SHEFFIELD lapdancing club Spearmint Rhino is facing strong opposition to an application for a new licence.
Objectors say it is holding back the development of the Cultural Industries Quarter and is inappropriate for a “gateway” to the city centre, a few minutes’ walk from the railway station. On Tuesday, they will urge councillors to refuse to grant a sexual entertainment venue licence.
The ‘Gentlemen’s Club’, part of a national chain, opened nine years ago, next to a small area of public open space and the former National Centre for Popular Music, and now finds itself in the spotlight in Sheffield as a result of new powers granted to local authorities.
Critics are taking the opportunity to try to close down the Brown Street club on the grounds that it breaches new council guidelines designed to ensure sex establishments are in appropriate locations. Previously they only required a standard licence.
Many of the 56 letters of objection to the council repeat the line that the Cultural Industries Quarter is the wrong place.
“We believe that having a pole dancing club overlooking the one public park in the area is inhibiting the growth and development of the businesses in the quarter,” they say.
The area has become a “cultural hub”, with four galleries, more than 200 workspaces for artists and other creative people, Sheffield Hallam Art School and Hallam students’ union.
It is now an educational centre for young people thanks to workshops and training for the under-16s, and Hallam University and the Freeman College consolidating their work with young people.
Objectors, who include the Site Gallery, add: “For this area to develop in the future as a thriving place, drawing inward investment and supporting world class artistic production, the quality of the area needs to be protected.”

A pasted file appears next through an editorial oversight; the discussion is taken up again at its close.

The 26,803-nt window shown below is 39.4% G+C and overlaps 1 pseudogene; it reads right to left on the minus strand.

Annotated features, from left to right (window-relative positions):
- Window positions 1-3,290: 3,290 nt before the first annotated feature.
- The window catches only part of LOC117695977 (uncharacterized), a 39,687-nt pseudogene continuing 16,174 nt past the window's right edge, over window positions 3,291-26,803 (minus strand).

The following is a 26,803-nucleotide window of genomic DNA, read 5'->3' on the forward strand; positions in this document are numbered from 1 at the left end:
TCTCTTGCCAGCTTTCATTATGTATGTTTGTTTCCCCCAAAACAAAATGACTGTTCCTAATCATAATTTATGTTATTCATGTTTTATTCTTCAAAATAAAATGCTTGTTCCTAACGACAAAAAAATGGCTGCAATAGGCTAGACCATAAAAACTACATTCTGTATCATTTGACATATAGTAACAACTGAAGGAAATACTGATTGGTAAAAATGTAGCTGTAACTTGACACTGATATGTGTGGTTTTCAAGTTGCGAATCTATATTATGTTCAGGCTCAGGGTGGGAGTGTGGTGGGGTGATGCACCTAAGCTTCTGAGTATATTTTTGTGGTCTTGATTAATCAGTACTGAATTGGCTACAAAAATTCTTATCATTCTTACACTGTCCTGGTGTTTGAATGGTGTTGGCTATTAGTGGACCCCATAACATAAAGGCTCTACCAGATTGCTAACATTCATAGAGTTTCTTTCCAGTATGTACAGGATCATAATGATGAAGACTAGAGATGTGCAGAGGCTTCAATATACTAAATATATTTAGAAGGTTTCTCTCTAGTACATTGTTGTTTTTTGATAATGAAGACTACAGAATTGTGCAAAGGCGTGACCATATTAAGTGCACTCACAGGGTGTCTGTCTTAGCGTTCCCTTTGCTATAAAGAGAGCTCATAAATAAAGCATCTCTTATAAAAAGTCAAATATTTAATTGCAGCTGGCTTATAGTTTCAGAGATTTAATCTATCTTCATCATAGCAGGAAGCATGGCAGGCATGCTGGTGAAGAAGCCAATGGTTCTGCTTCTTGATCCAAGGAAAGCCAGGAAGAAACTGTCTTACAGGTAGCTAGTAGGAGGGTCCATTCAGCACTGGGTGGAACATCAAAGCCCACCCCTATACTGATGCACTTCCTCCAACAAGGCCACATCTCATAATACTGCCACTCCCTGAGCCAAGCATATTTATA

One protester says: “As a woman, as a mother and as a proud citizen of Sheffield, I am offended and embarrassed by the presence of a lap dancing club in the heart of our Cultural Industries Quarter. This establishment promotes women as passive objects of entertainment and normalises this objectification as a ‘fun night out’ for the boys.”
Another adds: “It is a poor reflection on Sheffield that a strip club is considered suitable for a cultural quarter.”
The application to a council licensing committee comes from London-based Sonfield Developments Ltd, which operates Spearmint Rhino.
It says: “The premises has operated for a number of years with policies and practices to promote the licensing objectives under the Licensing Act 2003. No complaints have been received. It is not proposed to change the operation, policies or practices.”
Only the entrance foyer is visible from the outside of the premises, no under-18s are allowed in and there is CCTV inside and outside, it is pointed out.
A long list of the rules of the club is submitted with the application.
Councillors have the options of granting the licence, refusing it or imposing new conditions.
Two other Sheffield clubs are applying for sexual entertainment venue licences next week.
A council licensing committee will consider applications from Villa Mercedes in Charter Square in the city centre and La Chambre in Attercliffe. No objections have been lodged in either case.
Separate hearings will be next Thursday.